NeuroThursday took some unexpected (to me) twists and turns this week, as a piece about that silly “two spaces are better!” article turned into an object lesson on the challenges of scientific analysis!
NeuroThursday is stumbling on through with a second piece on balance: this time, the “proprioceptive” senses your body uses to keep track of its own position.
This past weekend I attended the 2018 Social & Conceptual Issues in Astrobiology conference, an academic gathering for the discussion of social, ethical, and theoretical ramifications of humankind’s interactions with space.
Only about a hundred people could attend, but I’ve gathered my livetweet notes here so you can read up on all these amazing topics! I covered ~40% of the conference, so you should be able to find more notes across the internet via the #SoCIA18 hashtag.
All notes are in Thread Reader form. To read/comment in the original twitter, just click through. For a quick tour, * indicates my personal favorites.
- A few SoCIA members slipped away from the conference to go on NPR’s Science Friday and talk about communication with extraterrestrials
- “Logic, Ethics, and History: The Mistake is Thinking It’s a Mistake,” by Daniel Wueste
- “On aliens and robots: moral status, epistemological and (meta-)ethical considerations,” by Keith Abney
- “Things you didn’t see because you were looking: Blind aliens, science and inter- species miscommunication,” by Sheri Wells-Jensen*
- “Body Snatchers: What whole body hijacking reveals about our definitions of life,” by Lucas Mix
- “Life & Life Only: a radical solution to life determinism,” by Carlos Mariscal*
- “SETI & Christianity” by Greg Anderson, read by Kelly Smith
- “The Spiritual Quest in SETI Research,” by José Funes
- “Are We Ready for Space Colonization?” by Lori Marino
- “Ethics for Planetary-Scale Interventions on Earth and Beyond,” by Brian Green*
- “A Path to the Stars vs The Space Frontier: National Space Mythology in Soviet and American Newspapers,” by Christina K. Roberts
- “What Lives? Life, Consciousness, and the Eco-Systemic Multiversity,” by Kala Perkins
- “METI or REGRETTI: Scientific Paternalism, Informed Consent, and Alien Contact,” by Kelly Smith*
- “What Do We Owe The Galaxy? Ethical Considerations of Practical Astrobiological Research,” keynote by Elizabeth Bear*
- “A Selfish Case for a Non-Interference Principle,” by me. I couldn’t livetweet my own talk, but here’s the summary: “Alien cultures are valuable in to us in part because of their difference. As a result, we should try to avoid erasing inter-cultural differences. And if we don’t find aliens, we may want to create them.”
- “The Importance of Answering the Major Questions of Astrobiology,” by Jim Schwartz
- “The Time of Life,” by Jason Howard
- “Modeling Life on Mars,” by Erica Dietlein
- “Thinking like a Red: A Consideration of the Ethics of Terraforming in light of Kim Stanley Robinson’s Red Mars,” by Roberta Millstein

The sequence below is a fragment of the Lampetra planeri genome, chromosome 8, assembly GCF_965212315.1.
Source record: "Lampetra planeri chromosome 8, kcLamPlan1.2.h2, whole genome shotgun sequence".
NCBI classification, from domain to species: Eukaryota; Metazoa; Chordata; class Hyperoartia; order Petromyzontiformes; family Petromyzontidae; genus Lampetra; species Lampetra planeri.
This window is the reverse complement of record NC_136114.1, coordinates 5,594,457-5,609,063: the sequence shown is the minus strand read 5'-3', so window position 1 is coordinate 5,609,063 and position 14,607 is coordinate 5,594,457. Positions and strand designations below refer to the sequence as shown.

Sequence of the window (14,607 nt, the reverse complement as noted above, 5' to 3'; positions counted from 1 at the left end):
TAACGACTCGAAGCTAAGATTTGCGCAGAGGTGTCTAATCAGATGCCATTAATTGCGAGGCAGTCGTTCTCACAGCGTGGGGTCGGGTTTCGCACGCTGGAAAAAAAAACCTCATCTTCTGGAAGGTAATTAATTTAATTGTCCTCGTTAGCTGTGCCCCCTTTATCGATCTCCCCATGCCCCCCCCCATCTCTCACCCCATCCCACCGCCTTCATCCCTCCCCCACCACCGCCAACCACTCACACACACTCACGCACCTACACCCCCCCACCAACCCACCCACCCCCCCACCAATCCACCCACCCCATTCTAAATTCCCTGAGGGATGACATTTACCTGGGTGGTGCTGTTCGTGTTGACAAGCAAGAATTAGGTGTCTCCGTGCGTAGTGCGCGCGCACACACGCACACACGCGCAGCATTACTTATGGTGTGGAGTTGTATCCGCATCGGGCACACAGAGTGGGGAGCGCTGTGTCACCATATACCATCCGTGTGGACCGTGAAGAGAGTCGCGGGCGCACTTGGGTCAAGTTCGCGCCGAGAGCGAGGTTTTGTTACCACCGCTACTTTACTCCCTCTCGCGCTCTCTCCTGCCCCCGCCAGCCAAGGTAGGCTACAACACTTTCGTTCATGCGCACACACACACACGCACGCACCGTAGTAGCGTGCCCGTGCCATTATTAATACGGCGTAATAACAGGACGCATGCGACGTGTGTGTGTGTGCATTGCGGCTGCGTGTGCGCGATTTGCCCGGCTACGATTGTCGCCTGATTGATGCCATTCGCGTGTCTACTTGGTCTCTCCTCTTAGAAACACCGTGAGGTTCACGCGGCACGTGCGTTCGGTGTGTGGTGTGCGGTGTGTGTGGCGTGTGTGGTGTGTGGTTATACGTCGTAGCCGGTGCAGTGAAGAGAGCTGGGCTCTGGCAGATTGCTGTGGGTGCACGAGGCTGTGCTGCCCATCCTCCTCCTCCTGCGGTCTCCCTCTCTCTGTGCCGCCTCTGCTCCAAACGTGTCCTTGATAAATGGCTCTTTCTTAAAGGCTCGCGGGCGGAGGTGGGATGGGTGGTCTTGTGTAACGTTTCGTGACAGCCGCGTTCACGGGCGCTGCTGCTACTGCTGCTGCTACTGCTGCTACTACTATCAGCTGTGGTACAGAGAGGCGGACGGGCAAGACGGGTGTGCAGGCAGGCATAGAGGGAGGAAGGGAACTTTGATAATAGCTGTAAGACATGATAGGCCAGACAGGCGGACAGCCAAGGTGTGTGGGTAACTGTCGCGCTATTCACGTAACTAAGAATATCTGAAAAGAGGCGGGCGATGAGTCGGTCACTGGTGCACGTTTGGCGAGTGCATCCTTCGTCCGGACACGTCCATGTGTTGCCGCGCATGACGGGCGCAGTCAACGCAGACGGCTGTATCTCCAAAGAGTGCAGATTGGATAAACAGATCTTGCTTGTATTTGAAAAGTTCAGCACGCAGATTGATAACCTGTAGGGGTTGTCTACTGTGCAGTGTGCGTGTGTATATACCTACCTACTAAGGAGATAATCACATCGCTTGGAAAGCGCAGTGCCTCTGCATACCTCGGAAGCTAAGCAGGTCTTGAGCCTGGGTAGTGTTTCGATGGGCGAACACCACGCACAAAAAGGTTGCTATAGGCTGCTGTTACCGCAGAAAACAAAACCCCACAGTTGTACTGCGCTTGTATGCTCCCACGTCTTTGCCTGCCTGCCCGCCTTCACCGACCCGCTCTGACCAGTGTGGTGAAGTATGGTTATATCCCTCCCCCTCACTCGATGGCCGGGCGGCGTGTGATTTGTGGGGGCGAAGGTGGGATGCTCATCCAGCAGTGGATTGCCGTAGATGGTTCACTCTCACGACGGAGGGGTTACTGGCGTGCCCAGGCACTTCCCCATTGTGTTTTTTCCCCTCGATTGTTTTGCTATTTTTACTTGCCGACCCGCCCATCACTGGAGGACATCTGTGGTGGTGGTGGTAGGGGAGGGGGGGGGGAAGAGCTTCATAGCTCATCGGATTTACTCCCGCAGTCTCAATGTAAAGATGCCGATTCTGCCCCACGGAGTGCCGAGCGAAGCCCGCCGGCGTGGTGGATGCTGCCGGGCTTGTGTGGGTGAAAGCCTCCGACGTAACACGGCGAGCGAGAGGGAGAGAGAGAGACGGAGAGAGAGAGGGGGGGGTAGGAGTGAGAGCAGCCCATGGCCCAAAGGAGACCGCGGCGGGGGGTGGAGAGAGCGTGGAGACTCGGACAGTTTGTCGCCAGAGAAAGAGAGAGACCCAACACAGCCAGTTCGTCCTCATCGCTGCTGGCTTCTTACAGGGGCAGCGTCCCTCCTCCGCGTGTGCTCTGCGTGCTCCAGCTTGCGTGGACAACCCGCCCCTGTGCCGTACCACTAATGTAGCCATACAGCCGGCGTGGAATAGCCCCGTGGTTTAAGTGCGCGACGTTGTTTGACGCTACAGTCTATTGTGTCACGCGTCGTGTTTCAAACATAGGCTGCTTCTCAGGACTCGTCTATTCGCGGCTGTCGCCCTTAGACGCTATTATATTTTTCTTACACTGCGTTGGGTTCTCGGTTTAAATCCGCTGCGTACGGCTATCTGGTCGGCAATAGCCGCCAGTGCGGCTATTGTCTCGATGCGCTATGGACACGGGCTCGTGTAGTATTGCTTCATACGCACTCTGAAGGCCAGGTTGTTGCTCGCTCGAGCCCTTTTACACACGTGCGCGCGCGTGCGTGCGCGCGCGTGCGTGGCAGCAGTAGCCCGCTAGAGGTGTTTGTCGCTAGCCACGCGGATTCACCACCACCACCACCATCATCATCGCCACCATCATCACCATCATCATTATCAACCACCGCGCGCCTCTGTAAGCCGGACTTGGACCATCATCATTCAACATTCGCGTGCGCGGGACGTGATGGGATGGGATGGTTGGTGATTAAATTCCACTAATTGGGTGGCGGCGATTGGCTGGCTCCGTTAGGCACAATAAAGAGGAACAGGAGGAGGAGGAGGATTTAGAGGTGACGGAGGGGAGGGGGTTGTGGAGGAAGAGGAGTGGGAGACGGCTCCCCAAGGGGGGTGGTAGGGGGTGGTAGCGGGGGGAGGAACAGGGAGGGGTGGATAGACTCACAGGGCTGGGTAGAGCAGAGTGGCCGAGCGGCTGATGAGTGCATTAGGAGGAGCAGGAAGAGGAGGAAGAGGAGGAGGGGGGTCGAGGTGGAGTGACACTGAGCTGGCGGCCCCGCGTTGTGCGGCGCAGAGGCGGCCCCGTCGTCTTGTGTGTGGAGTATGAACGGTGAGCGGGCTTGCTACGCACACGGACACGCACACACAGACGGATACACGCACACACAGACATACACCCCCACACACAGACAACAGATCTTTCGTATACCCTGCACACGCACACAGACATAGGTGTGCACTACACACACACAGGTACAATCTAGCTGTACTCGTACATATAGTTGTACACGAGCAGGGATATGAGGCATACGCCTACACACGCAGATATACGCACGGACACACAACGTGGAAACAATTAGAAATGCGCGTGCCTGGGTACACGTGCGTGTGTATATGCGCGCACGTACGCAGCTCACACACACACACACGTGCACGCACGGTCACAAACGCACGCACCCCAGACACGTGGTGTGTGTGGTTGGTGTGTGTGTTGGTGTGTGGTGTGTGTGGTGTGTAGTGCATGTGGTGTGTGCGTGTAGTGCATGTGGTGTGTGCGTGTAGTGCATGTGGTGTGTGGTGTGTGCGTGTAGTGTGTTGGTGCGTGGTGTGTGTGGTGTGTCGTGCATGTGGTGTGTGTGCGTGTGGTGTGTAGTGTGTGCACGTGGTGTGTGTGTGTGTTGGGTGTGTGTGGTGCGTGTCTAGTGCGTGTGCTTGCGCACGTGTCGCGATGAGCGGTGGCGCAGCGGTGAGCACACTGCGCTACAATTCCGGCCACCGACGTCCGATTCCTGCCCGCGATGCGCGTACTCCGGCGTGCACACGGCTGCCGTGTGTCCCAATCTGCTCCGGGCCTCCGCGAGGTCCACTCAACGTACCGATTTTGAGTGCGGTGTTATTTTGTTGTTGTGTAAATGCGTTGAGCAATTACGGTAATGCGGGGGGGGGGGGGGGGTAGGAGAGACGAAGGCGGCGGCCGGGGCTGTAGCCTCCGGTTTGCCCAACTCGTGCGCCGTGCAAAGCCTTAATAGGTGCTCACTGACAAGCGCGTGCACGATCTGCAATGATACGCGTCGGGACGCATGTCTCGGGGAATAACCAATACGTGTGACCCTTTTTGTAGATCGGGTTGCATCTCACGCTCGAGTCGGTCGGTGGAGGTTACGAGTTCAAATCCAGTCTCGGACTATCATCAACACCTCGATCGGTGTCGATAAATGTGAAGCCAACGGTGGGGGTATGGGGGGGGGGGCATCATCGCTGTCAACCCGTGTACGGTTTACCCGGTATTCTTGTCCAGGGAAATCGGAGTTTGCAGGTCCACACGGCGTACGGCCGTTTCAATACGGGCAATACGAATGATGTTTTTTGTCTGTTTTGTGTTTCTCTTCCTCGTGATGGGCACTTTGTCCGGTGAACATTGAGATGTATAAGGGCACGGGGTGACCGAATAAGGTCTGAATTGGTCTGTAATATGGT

- “The Value of Astrobiology with or without Specimens,” by Gonzalo Munevar
- “Being Here: The Significance of Human Place in the Light of Astrobiology,” by Sarah Reynolds
- “Cops on Mars: Policing & Weaponization of Space – In the Imagination & Beyond,” by Lucianne Walkowicz
- “Neo-Liberal Space Ethics,” with Linda Billings
- Roundtable discussion on space settlement*
- “Is there a sensible way to say Life is alive?” keynote by Ford Doolittle of Dalhousie University
NeuroThursday returns this week with a tale about all the secret badassery of your balance (vestibular) system!
This week’s #NeuroThursday concludes our arc (for now) on how the brain creates your perceptual experience by filling in the gaps with lies and guesswork – all the way down to the very core of your experience!
So for all of you who’ve heard me claim I’m married to a Martian, I present to you Dr. Sheyna Gifford’s talk from TEDx Gateway Arch, October 2017. Click through for her full bio, or just bask in the space-suited awesomeness.
This week, NeuroThursday continues into the weirdness of our visual system, with a demonstration of how our brain fills in the gaps to make us think we see so much more than we really do.
I’m testing out a new Twitter thread-archiving service. Here it is unrolled via Threadreader…
And here’s the original on Twitter:
Today, NeuroThursday picked up on an offhand remark from last week, and dove from there into an explanation of human vision – especially color vision and peripheral vision.
Thread Reader version:
Original twitter thread:
If you’ve been enjoying all my work to bring neuroscience to the SFF author and fan community, consider: all this stuff makes me eligible for the Best Fan Writer Hugo award!
Here’s all of my public-audience neuroscience writing published in 2017:
1. The Evolved Brain in Clarkesworld
2. Tools and Problems of Human Neuroscience at the File 770 blog
3. Right Hand, Human Brain: The Mysteries of Handedness at Baen.com
4-34. Thirty-one neuroscience essays via my #NeuroThursday Twitter feature. A few highlights:
[Edit: #1 and #3 appeared in professional magazines, and therefore technically may not create eligibility for Best Fan Writer. So, focus on NeuroThursday – but you can still be aware of my whole body of work!]
I hope these pieces have contributed to your knowledge, entertainment, and awesomeness! If it has, consider nominating me for Best Fan Writer. But make sure you also nominate more deserving people like Alasdair Stewart and Sarah Gailey.
On the fiction side I’m in my second year of eligibility for the John. W. Campbell Award for Best New Writer, with 7 original short stories and a lot of editorial work in 2016-2017. Check out the summary here!
NeuroThursday has been scarce lately, but I haven’t lost the rhythm: this week we look at what happens when you “choke,” and how you can fail so badly at precisely the thing you normally do best!
Thread Reader version:
Original on Twitter: